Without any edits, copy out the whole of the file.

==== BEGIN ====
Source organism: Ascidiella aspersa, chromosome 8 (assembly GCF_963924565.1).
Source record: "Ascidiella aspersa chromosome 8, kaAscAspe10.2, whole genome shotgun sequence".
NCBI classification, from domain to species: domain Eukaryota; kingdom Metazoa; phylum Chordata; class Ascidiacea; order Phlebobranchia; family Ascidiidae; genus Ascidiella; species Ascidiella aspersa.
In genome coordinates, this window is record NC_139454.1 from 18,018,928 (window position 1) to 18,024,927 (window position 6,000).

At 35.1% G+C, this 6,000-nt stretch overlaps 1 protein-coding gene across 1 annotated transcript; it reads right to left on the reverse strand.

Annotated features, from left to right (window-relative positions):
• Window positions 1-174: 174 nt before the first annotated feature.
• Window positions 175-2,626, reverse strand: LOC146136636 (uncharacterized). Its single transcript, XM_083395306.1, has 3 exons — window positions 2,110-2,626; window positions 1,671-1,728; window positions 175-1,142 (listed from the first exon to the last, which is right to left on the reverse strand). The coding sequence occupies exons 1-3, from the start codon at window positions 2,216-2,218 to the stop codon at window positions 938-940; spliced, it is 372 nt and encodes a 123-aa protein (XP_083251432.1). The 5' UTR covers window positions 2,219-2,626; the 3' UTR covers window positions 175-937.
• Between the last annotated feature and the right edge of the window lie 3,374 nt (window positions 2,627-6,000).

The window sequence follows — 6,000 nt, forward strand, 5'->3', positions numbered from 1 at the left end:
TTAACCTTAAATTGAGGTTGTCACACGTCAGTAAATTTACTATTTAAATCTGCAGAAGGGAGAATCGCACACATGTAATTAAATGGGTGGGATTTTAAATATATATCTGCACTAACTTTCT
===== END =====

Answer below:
Source organism: Ascidiella aspersa, chromosome 8 (assembly GCF_963924565.1).
Source record: "Ascidiella aspersa chromosome 8, kaAscAspe10.2, whole genome shotgun sequence".
NCBI classification, from domain to species: domain Eukaryota; kingdom Metazoa; phylum Chordata; class Ascidiacea; order Phlebobranchia; family Ascidiidae; genus Ascidiella; species Ascidiella aspersa.
In genome coordinates, this window is record NC_139454.1 from 18,018,928 (window position 1) to 18,024,927 (window position 6,000).

At 35.1% G+C, this 6,000-nt stretch overlaps 1 protein-coding gene across 1 annotated transcript; it reads right to left on the reverse strand.

Annotated features, from left to right (window-relative positions):
• Window positions 1-174: 174 nt before the first annotated feature.
• Window positions 175-2,626, reverse strand: LOC146136636 (uncharacterized). Its single transcript, XM_083395306.1, has 3 exons — window positions 2,110-2,626; window positions 1,671-1,728; window positions 175-1,142 (listed from the first exon to the last, which is right to left on the reverse strand). The coding sequence occupies exons 1-3, from the start codon at window positions 2,216-2,218 to the stop codon at window positions 938-940; spliced, it is 372 nt and encodes a 123-aa protein (XP_083251432.1). The 5' UTR covers window positions 2,219-2,626; the 3' UTR covers window positions 175-937.
• Between the last annotated feature and the right edge of the window lie 3,374 nt (window positions 2,627-6,000).

The window sequence follows — 6,000 nt, forward strand, 5'->3', positions numbered from 1 at the left end:
TTAACCTTAAATTGAGGTTGTCACACGTCAGTAAATTTACTATTTAAATCTGCAGAAGGGAGAATCGCACACATGTAATTAAATGGGTGGGATTTTAAATATATATCTGCACTAACTTTCT